NEWARK, N.J.—The public reaction to the fatal shooting of an unarmed black teenager by a police officer in Ferguson, Mo., exposes the shifting dynamic of rebellion and repression in the United States. Spontaneous uprisings against the lethal force routinely employed by militarized police units will probably not erupt at first out of the old epicenters of unrest—Watts, Detroit, Harlem, Newark and others—but suburban black communities such as Ferguson, near St. Louis. In most of these communities, the power structures remain in the hands of white minorities although the populations have shifted from white to black. Only three of the 53 commissioned officers in Ferguson’s police department are black. These conditions, which approximate the racial divides that set off urban riots in the 1960s, have the potential to trigger a new wave of racial unrest in economically depressed black suburbs, and perhaps later in impoverished inner cities, especially amid a stagnant economy, high incarceration and unemployment rates for blacks and the rewriting of laws to make police forces omnipotent.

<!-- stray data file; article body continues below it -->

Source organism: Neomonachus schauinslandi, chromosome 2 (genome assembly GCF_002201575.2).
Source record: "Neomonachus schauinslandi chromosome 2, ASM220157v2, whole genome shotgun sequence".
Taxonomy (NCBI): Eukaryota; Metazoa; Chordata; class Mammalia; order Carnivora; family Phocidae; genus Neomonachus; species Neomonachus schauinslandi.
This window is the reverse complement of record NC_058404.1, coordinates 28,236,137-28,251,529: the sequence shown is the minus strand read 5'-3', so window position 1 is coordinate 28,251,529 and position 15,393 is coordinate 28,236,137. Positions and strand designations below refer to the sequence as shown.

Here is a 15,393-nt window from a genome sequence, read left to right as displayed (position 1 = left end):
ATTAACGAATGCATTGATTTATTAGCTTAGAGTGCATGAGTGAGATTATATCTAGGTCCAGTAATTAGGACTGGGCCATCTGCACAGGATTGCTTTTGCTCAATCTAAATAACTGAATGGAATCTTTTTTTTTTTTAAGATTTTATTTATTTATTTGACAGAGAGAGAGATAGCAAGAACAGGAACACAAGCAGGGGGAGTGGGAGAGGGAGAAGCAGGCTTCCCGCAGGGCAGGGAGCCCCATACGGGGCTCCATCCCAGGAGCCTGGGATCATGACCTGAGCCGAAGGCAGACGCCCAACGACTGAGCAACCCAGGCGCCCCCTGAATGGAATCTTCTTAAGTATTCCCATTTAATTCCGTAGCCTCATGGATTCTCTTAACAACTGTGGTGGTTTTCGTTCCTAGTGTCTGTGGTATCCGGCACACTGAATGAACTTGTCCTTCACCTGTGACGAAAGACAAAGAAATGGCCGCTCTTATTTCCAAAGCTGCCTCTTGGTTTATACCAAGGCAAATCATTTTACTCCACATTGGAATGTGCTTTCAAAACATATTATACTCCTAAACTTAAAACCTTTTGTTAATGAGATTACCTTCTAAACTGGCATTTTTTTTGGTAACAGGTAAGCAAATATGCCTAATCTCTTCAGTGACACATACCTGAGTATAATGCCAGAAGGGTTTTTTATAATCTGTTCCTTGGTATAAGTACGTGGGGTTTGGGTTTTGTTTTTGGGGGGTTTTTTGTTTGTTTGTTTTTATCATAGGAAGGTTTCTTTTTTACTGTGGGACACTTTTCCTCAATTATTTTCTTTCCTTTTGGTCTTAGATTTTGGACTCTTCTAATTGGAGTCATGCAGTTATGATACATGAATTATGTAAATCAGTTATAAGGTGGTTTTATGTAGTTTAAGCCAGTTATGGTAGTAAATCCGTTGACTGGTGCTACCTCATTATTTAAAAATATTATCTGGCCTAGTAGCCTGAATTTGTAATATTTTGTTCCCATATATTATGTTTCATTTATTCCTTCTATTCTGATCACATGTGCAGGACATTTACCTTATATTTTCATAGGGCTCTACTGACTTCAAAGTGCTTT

“We are headed into a period of increased social protest,” said Lawrence Hamm, one of the nation’s most important community organizers and the longtime chairman of thePeople’s Organization for Progress. POP, which has roughly 10,000 members, is based in Newark and has 13 chapters, most of them in New Jersey. I met with Hamm in a downtown coffee shop in Newark.